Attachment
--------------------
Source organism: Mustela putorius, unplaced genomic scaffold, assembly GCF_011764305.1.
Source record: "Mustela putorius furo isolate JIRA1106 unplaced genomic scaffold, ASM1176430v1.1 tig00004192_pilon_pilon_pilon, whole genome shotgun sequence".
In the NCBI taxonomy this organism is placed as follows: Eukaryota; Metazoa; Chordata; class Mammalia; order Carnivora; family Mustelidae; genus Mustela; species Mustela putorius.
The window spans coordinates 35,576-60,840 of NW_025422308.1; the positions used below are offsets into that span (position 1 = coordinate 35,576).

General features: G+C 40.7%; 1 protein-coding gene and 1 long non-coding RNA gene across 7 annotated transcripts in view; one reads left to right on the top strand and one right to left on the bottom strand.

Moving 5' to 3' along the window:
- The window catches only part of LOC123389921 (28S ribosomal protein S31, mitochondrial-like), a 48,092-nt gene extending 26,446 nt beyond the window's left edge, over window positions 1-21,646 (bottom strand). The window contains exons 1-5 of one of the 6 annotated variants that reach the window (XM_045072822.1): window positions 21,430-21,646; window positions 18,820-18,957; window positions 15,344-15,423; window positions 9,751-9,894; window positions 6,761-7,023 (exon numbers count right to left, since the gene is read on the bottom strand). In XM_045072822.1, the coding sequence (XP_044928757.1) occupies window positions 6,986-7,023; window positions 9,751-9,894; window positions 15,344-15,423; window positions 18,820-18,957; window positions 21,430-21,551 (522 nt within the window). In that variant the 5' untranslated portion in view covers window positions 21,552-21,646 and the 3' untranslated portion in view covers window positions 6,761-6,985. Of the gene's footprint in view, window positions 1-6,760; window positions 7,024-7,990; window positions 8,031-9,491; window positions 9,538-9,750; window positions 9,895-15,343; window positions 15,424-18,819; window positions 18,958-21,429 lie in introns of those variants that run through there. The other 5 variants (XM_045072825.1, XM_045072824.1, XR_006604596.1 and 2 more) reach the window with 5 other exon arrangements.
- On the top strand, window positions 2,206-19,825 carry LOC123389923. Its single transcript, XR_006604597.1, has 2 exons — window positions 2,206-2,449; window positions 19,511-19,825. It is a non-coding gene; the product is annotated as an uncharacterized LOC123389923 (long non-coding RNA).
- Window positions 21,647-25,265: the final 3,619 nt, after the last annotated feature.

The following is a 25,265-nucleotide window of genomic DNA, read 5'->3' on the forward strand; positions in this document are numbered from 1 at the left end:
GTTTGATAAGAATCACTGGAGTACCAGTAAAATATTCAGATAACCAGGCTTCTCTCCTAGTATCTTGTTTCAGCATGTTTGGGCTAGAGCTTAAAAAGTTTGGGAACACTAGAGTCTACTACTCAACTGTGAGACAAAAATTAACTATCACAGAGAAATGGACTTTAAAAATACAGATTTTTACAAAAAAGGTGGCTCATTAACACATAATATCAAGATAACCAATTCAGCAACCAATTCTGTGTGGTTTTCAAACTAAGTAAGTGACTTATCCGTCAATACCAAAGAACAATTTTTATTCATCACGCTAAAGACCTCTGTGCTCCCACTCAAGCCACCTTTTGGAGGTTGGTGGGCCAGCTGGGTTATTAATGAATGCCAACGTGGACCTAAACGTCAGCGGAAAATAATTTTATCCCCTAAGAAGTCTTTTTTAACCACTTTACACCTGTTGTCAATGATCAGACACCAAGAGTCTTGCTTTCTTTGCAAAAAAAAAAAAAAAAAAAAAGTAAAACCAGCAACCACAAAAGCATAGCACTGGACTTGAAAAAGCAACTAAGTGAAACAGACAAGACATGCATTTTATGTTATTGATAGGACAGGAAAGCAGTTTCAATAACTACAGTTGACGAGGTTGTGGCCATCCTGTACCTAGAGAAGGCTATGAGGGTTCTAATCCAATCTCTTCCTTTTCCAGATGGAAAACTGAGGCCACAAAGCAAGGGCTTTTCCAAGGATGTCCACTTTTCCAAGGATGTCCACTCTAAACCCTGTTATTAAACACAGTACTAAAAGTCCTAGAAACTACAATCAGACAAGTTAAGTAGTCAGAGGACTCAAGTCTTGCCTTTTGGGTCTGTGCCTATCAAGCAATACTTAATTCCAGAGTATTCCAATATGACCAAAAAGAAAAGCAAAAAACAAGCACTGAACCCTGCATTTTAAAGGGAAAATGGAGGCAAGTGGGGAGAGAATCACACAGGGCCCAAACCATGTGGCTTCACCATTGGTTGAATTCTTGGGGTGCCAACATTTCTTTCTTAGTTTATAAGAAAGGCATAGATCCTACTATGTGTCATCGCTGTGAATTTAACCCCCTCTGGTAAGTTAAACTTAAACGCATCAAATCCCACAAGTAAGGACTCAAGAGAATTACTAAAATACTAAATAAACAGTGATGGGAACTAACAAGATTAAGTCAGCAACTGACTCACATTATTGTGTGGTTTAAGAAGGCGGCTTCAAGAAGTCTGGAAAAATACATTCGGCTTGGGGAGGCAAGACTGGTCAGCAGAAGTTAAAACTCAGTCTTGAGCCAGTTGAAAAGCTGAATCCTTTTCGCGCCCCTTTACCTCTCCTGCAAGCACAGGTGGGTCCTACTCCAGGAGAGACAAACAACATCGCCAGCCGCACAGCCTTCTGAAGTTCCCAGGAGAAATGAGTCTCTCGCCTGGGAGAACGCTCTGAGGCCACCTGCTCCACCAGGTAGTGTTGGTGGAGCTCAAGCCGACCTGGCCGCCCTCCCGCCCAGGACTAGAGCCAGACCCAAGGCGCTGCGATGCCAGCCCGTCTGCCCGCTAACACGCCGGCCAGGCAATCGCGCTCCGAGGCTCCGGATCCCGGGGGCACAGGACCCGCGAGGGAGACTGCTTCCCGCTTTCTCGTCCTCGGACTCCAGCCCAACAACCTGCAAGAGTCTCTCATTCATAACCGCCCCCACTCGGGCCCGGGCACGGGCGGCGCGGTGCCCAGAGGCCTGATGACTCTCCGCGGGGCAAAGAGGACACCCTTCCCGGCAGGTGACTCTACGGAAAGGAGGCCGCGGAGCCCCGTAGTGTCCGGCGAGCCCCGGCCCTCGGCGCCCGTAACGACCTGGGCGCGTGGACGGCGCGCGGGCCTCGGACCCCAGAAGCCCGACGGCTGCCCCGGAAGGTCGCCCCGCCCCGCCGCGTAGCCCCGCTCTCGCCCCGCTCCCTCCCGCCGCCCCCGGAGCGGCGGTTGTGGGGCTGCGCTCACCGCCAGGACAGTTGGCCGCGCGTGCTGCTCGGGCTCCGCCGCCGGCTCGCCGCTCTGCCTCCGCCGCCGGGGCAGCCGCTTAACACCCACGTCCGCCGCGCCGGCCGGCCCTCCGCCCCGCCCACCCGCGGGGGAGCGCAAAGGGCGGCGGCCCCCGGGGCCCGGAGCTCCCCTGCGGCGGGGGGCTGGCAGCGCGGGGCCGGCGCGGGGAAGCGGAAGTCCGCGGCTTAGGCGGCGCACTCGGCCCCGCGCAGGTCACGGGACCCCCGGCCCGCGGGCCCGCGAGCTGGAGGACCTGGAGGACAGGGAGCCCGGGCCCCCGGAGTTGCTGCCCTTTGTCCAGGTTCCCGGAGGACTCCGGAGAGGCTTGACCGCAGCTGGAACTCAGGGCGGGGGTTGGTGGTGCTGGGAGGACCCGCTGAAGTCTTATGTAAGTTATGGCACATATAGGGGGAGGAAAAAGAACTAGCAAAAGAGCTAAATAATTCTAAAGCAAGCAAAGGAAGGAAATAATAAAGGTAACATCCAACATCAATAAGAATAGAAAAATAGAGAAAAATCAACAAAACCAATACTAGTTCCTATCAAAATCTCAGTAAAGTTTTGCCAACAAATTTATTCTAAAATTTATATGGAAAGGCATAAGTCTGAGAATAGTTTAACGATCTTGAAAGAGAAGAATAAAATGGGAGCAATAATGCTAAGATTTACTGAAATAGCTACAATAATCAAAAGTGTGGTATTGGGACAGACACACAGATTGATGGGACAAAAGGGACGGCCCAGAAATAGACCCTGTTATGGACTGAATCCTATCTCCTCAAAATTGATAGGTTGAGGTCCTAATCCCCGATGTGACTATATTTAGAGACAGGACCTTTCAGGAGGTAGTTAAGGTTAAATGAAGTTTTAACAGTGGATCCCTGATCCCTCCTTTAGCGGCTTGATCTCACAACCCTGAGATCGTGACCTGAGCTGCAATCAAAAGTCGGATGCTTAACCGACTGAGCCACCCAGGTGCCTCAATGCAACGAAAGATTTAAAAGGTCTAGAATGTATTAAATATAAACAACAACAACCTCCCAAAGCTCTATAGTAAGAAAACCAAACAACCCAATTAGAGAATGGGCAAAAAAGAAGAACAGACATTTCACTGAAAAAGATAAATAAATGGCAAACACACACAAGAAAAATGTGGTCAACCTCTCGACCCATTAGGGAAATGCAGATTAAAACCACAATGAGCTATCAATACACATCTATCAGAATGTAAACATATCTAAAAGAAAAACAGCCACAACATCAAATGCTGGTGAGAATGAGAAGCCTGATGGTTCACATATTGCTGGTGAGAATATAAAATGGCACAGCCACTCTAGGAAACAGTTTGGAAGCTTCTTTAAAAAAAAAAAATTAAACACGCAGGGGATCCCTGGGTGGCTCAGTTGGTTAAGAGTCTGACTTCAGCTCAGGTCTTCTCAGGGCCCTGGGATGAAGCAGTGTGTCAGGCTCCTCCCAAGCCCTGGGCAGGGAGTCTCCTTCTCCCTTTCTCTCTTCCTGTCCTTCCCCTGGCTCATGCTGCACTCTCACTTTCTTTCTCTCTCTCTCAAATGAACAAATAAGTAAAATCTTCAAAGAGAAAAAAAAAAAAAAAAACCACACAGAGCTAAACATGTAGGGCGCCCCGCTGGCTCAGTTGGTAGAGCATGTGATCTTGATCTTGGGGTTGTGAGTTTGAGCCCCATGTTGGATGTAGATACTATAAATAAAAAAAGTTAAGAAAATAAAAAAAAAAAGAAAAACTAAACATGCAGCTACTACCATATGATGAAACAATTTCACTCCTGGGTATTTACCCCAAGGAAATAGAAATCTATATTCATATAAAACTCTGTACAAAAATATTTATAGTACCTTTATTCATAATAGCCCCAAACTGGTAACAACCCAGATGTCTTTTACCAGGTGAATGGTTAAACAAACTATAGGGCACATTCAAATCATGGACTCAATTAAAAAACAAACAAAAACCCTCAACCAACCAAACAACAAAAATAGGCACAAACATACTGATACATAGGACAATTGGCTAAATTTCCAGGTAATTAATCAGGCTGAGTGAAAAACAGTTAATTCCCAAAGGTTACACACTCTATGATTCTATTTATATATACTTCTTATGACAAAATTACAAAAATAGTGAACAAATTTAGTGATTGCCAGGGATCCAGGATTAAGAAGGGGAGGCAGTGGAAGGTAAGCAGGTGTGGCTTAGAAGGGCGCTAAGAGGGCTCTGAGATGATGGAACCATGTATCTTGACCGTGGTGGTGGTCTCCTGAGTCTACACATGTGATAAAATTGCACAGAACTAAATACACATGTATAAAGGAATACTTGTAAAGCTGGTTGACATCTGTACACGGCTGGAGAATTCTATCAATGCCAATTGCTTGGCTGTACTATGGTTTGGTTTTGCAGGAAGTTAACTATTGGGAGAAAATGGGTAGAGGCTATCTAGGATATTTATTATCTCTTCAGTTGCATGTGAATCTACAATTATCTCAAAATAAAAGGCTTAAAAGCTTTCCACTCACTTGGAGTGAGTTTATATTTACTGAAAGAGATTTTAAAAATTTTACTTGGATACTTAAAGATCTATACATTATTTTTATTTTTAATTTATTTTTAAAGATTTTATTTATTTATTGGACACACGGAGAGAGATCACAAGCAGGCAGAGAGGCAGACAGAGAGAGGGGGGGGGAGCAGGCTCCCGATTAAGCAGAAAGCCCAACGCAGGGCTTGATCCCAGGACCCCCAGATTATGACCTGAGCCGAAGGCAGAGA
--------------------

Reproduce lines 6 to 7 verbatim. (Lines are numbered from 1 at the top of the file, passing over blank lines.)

Moving 5' to 3' along the window:
- The window catches only part of LOC123389921 (28S ribosomal protein S31, mitochondrial-like), a 48,092-nt gene extending 26,446 nt beyond the window's left edge, over window positions 1-21,646 (bottom strand). The window contains exons 1-5 of one of the 6 annotated variants that reach the window (XM_045072822.1): window positions 21,430-21,646; window positions 18,820-18,957; window positions 15,344-15,423; window positions 9,751-9,894; window positions 6,761-7,023 (exon numbers count right to left, since the gene is read on the bottom strand). In XM_045072822.1, the coding sequence (XP_044928757.1) occupies window positions 6,986-7,023; window positions 9,751-9,894; window positions 15,344-15,423; window positions 18,820-18,957; window positions 21,430-21,551 (522 nt within the window). In that variant the 5' untranslated portion in view covers window positions 21,552-21,646 and the 3' untranslated portion in view covers window positions 6,761-6,985. Of the gene's footprint in view, window positions 1-6,760; window positions 7,024-7,990; window positions 8,031-9,491; window positions 9,538-9,750; window positions 9,895-15,343; window positions 15,424-18,819; window positions 18,958-21,429 lie in introns of those variants that run through there. The other 5 variants (XM_045072825.1, XM_045072824.1, XR_006604596.1 and 2 more) reach the window with 5 other exon arrangements.